Hos­pi­tals in cri­sis as safety warn­ings dou­ble

NHS watch­dogs is­sue 135 en­force­ment ac­tions in 2016-17, rais­ing ma­jor con­cerns over pa­tient care

The Sunday Telegraph - - News - By Laura Don­nelly HEALTH ED­I­TOR

A GROW­ING cri­sis in hospi­tal safety is re­vealed in of­fi­cial fig­ures show­ing a dou­bling in the num­ber of legal warn­ings is­sued by NHS watch­dogs.

The Care Qual­ity Com­mis­sion (CQC) took 135 “en­force­ment ac­tions” against hos­pi­tals in 2016-17, a rise from 58 the pre­vi­ous year, records show.

Over­crowd­ing and staff short­ages on health ser­vice wards were com­mon themes in the no­tices, which are is­sued when care is so poor that it falls be­low legal re­quire­ments.

The find­ings were dis­closed in the run-up to the CQC’s an­nual State of Care re­port, which is ex­pected to raise con­cerns about the ca­pac­ity of NHS trusts to cope with height­ened pres­sures.

Prof Ted Baker, chief in­spec­tor of hos­pi­tals, said the num­ber of pa­tients trapped in hospi­tal, for lack of care, meant many would suf­fer mus­cle wastage, con­demn­ing too many to lives of frailty. “Acute hos­pi­tals should not be places that peo­ple stay long term just be­cause the rest of the sys­tem can’t man­age them,” he said.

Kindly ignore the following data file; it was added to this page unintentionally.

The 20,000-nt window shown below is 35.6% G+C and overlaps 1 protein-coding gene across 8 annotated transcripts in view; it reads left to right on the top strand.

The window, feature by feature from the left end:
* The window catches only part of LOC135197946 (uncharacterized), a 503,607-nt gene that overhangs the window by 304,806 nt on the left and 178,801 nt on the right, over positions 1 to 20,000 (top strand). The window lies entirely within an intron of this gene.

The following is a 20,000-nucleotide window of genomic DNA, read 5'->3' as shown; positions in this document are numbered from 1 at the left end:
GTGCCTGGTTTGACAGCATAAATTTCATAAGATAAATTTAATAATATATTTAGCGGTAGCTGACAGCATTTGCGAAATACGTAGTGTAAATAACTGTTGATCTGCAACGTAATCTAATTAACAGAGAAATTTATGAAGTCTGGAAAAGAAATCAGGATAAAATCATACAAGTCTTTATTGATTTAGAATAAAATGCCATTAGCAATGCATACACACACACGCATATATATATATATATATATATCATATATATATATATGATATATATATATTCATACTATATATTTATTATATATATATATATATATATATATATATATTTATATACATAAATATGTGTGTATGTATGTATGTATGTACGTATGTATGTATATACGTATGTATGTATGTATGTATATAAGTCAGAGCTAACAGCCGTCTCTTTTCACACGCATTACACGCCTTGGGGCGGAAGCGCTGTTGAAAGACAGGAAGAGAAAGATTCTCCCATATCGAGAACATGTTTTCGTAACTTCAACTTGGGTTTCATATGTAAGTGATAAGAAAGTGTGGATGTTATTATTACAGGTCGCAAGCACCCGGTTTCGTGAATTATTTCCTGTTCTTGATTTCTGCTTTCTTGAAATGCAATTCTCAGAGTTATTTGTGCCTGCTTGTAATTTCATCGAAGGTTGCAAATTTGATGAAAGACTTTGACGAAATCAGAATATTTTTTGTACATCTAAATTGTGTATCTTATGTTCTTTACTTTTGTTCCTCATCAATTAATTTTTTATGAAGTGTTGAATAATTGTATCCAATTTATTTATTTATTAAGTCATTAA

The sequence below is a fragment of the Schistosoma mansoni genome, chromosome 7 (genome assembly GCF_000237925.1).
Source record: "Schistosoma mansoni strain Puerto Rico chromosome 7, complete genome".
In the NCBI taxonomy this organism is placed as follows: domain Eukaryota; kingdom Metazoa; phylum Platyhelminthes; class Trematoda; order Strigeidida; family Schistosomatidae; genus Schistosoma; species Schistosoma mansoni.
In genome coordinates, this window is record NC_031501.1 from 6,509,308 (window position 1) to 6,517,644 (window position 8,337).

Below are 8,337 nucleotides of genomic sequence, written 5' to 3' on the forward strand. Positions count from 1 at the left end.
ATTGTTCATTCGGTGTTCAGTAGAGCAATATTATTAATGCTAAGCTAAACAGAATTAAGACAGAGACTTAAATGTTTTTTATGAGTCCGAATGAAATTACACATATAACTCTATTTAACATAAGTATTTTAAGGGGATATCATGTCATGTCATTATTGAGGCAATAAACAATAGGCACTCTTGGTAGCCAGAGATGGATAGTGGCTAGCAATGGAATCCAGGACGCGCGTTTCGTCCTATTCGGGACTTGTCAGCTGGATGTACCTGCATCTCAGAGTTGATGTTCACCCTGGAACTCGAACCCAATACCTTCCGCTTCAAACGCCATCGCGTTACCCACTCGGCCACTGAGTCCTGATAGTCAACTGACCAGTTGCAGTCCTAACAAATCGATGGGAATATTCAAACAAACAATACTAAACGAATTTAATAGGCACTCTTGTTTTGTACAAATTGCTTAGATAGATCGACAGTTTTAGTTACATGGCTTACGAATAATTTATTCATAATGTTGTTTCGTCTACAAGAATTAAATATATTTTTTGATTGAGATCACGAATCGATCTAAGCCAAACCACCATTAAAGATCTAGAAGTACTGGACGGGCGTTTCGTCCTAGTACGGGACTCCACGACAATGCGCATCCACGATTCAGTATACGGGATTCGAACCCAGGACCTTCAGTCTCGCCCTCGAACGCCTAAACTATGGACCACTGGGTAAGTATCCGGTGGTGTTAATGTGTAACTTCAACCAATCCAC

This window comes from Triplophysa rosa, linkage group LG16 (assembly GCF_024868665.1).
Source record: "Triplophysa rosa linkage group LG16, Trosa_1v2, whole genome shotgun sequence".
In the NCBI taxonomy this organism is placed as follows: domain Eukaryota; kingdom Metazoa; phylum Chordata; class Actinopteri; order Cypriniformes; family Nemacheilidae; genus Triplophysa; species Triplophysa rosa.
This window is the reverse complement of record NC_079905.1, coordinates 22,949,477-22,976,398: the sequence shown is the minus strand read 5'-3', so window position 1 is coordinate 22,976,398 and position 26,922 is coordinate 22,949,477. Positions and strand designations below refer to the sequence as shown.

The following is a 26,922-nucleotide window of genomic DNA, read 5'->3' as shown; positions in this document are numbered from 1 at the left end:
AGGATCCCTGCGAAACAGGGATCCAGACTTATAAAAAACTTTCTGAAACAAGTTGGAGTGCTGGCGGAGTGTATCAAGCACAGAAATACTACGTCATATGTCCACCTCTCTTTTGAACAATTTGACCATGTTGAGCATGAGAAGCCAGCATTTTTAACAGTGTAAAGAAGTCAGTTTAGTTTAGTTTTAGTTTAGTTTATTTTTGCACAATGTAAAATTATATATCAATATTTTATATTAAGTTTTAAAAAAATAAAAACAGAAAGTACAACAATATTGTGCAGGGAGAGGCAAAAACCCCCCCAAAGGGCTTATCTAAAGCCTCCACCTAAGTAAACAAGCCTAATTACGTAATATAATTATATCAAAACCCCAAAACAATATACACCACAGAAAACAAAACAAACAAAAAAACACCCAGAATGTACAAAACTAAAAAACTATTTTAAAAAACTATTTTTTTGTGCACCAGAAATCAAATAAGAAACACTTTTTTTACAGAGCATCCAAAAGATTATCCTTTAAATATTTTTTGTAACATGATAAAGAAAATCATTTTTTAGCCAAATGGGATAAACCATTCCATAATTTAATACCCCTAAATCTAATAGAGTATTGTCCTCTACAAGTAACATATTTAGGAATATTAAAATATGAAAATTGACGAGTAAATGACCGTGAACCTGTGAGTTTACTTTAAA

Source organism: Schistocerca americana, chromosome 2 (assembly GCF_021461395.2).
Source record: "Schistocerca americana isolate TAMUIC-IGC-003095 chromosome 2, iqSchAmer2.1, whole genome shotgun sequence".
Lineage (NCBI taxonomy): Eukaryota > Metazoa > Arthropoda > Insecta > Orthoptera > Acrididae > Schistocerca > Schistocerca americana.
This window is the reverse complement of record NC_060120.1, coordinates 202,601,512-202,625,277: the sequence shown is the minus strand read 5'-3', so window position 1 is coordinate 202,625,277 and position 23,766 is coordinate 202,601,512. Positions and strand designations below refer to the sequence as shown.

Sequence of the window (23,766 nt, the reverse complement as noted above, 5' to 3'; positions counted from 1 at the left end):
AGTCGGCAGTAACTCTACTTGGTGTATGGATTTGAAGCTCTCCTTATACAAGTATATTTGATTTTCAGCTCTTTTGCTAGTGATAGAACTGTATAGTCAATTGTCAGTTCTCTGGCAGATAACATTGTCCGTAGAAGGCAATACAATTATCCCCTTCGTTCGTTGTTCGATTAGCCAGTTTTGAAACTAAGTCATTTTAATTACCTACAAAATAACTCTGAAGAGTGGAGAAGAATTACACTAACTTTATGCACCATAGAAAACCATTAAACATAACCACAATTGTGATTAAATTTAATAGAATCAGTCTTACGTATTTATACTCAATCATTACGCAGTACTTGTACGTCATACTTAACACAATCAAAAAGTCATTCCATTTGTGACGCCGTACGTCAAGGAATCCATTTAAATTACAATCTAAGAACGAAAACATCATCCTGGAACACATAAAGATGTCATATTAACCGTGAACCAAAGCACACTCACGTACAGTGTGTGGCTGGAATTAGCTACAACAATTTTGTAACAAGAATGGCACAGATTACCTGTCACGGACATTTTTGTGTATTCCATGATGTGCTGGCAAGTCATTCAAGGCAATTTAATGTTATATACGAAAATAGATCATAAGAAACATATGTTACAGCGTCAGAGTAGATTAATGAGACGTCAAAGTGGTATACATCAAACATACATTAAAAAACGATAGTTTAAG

“Th­ese pa­tients are not get­ting the care they need and that can af­fect their long-term chances of re­cov­ery very sig­nif­i­cantly. If you put a frail el­derly per­son in an acute hospi­tal bed and they stay there too long they lose their abil­ity to lead an in­de­pen­dent life.

“They lose their mus­cle strength, they of­ten lose their bone strength and they of­ten be­come much frailer.” Re­cent ac­tions in­clude a warn­ing no­tice to Royal Corn­wall Hos­pi­tals Trust af­ter in­spec­tors found pa­tients dy­ing and left to go blind fol­low­ing long waits for treat­ment.

Queen Alexan­dra Hospi­tal in Portsmouth was con­demned for putting pa­tients at “un­ac­cept­able risk” by leav­ing 16 am­bu­lances to queue out­side. And We­ston Area Health Trust in Som­er­set has closed its A&E at night, af­ter in­spec­tors warned of dan­ger­ous lev­els of crowd­ing. Tues­day’s re­port is ex­pected to high­light high bed oc­cu­pancy lev­els in NHS hos­pi­tals, which are ap­proach­ing 90 per cent even be­fore win­ter is un­der way.

Prof Baker said hos­pi­tals were un­der “tremen­dous pres­sure” long be­fore win­ter set in, with far too many pa­tients de­layed in hospi­tal for want of the right care in the com­mu­nity. He also high­lighted wide­spread short­ages of nurses and doc­tors.

“Most hos­pi­tals we go to have dif­fi­cul­ties re­cruit­ing all the nurses they need – that’s also true of doc­tors,” he said. “You go to any trust and they will say work­force is their pri­mary con- cern,” he added. Prof Baker, who took up the post of chief in­spec­tor of hos­pi­tals in Au­gust, added that staff were ded­i­cated, but un­der enor­mous strain.

“The thing that holds this all to­gether when we are un­der pres­sure is the ded­i­ca­tion and com­mit­ment of front-line staff – the doc­tors, the nurses, the paramedics, they make a real dif­fer­ence,” he said.

Last year the reg­u­la­tor warned that so­cial care was ap­proach­ing a “tip­ping point” with David Be­han, the watch­dog’s chief ex­ec­u­tive, say­ing it was the worst cri­sis he had seen in 40 years.

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